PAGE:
With no current gig news to report on this issue sees us take a trip back to Brockwell Park on the 7th May 1983. Here, Madness headlined the Brockwell Park CND Free Music Festival, and it didn’t go quite according to plan.
Check out this issue’s MIS Feature for a lookback at the gig, plus links to video clips and full audio of the band’s performance on that day for you to stream or download and add to your collection.
Also, a reminder that the Benny Bullfrog signed lyrics canvas auction finishes at 11:59pm this evening (Sunday 27th September). If you want to place a bid but have yet to do so then please send an email with your name and your maximum bid to firstname.lastname@example.org. The bid must be in £ UKP.
This is a new half-speed master exclusively for RSD and part of the Two Tone Records 40th Anniversary celebrations. This is a soundtrack to the live movie of the same name featuring exclusive live recordings by The Specials, Madness, The Selecter, The Beat, Bad Manners and The Bodysnatchers. This is also first vinyl repress since its original release in 1981.
Mirror in the Bathroom
Lip up Fatty
Razor Blade Alley
Three Minute Hero
One Step Beyond
Man at C&A
Inner London Violence
Night Boat to Cairo
Too Much Pressure
I Remember Way Back When
This week, MIS co-editor Rob Hazelby goes back in time to report on what was going on in the world of Madness 5, 10, 15 and 20 years ago this week.
5 years ago…
Issue Number 855 – Sunday 27th September to Saturday 3rd October 2015
Starting off on the 29th May in Lincoln, the Grandslam Tour spanned a mammoth four months, and took in a whopping 21 dates covering the length and breadth of the United Kingdom.
The band performed at race courses, cricket and rugby grounds during a tour that lasted almost a third of a year, and one that received glowing reviews.
Now, all that it was all over, and with September coming to an end the band were due to take a well deserved break until November, when they were booked to perform for two consecutive nights at the forthcoming Madness Weekender in Butlins, Minehead.
We may not have had a Christmas tour this year, but there was still plenty for us fans to look forward to.
Over in Live and Intensified we had reviews of the recent Staffordshire and Newbury Racecourse gigs. While the Staffordshire concert received a glowing review from the Stoke Sentinel, the Trip Advisor review of the Newbury gig was less favourable, and instead complained about long queues at the bars, terrible food, awful sound and the place being “filled with tattooed idiots all staggering around drunk”.
Moving on to Sign of the Times, and here we included a report from ITV.com where they revealed that the Newbury Park Racecourse gig was the largest the venue had supported since 2012; a total of 20,995.
Also in this section we had a transcript of an interview Suggs gave to David Roddigan. Suggs was asked to choose his favourite reggae tracks.
We rounded off Sign of the Times with a great interview from Phil Smith of the Newcastle Chronicle. Three passionate Madness fans and some gig date information were provided to help tell the story of North east Madness gigs, as well as the newspaper also choosing and taking quotes from Vintage Rock Blog and a Selecter archive interview. Fans interviewed were Peter Smith, John Dunn and Lynn Lawlor.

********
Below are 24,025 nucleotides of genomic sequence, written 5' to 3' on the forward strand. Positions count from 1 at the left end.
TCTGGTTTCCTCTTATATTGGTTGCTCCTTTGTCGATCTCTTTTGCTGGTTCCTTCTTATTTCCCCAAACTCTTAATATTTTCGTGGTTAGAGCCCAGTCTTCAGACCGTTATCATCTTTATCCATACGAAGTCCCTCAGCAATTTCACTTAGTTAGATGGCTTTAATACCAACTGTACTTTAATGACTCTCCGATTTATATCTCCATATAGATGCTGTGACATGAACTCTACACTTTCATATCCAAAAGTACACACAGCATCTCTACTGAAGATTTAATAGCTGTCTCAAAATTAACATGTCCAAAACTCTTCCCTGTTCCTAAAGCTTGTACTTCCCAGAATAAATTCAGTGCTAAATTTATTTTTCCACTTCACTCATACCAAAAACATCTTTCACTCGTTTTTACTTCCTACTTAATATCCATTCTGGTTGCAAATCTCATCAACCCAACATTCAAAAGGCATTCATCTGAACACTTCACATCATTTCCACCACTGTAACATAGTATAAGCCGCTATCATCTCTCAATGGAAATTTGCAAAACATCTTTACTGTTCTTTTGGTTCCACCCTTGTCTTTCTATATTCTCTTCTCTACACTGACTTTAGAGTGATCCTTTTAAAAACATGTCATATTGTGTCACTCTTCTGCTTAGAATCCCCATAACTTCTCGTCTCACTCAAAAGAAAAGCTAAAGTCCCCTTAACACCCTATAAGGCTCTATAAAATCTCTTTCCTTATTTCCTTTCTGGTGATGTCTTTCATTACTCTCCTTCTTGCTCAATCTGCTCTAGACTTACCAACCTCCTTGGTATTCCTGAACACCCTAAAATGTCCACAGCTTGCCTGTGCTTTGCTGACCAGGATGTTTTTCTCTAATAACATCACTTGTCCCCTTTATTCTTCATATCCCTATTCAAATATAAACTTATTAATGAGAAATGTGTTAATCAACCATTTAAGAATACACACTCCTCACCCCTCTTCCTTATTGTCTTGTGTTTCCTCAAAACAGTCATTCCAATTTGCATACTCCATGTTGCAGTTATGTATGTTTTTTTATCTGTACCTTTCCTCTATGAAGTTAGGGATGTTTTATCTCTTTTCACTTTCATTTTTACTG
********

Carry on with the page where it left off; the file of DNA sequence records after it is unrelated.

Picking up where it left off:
Next, it was on to our MIS Feature where we reported on a selection of old photographs of Madness that were about to go up for auction. These included shots of the band with The Pretenders when they were supporting them in July 1979. The photographs were full negative originals with publication rights also being transferred to any serious bidders.
We brought this issue to a close with a reminder that the Rhoda Dakar competition where you could win 2 tickets to the Camden Town Show “Rhoda Dakar Sings the Bodysnatchers” was still running. You just had to answer one question;
Which Dangermen track did Rhoda tell us she enjoyed singing the most with the band at The House of Fun Weekender?
10 years ago…
Issue Number 595 – Sunday 26th September – Saturday 2nd October 2010
As we were now firmly into autumn, it meant the forthcoming Christmas tour was almost here. With such a busy schedule ahead of them you’d think Madness would have been happy to leave any further bookings until 2001.
You would have thought so, but it seemed that the band were keen to do their bit as it were, and this week it was announced that they’d be appearing at the Marion Rose Ball in support of Children with Leukaemia.
The Marion Rose Ball was being held in memory of Marion O’Gorman, the co-founder and Paul O’Gorman’s mother. Marion sadly passed away in July 2009.
In November 1987, the Paul O’Gorman Banquet & Ball, the first major fundraising event to be staged for the charity, was organised by Jean, Paul’s sister, who sadly died just days later.
The Paul O’Gorman Banquet & Ball was held at Grosvenor House Hotel every year until November 2007, when the 21st Anniversary Ball was held, and Paul’s favourite band, Madness, performed.
Throughout these years, the ball had raised significant funds – an average of £250,000 each year. The event remained a key part of their fundraising calendar, with many regular and loyal supporters attending each year.
Dury news next, and we reported that The New Wolsey Theatre had teamed up with TWTD to give you the chance to win tickets to the premiere performances of Reasons To Be Cheerful, a musical tribute to Ian Dury.
Set in 1979, a scorching live band and cast were due to pay tribute to Dury’s anarchic spirit and propel this riotous coming-of-age tale in a skiddling, diddling, bled-white dyed-black show for young punks and old rockers alike. It’s all your brain and body needs, so we were told.
To get your hands on three pairs of show tickets and a pre-show drink, all you had to do was email your reason to be cheerful in no more than 140 characters by 10th October 2010.
Elsewhere, and we featured our fourth extract of the forthcoming Madness biography, which was due to be published on the 31st October by Omnibus Press.
This latest excerpt featured Norton Folgate as its subject matter.
We brought this issue to a close with a request from subscriber Jacco van’t Riet. Jacco was trying to track down an interview with Carl;
“I saw a movie/web clip a while ago where Carl explained all sorts of Cockney phrases from ‘The Fish & Chips parade’, and he was also talking about LONF in general. But I can’t find it anymore…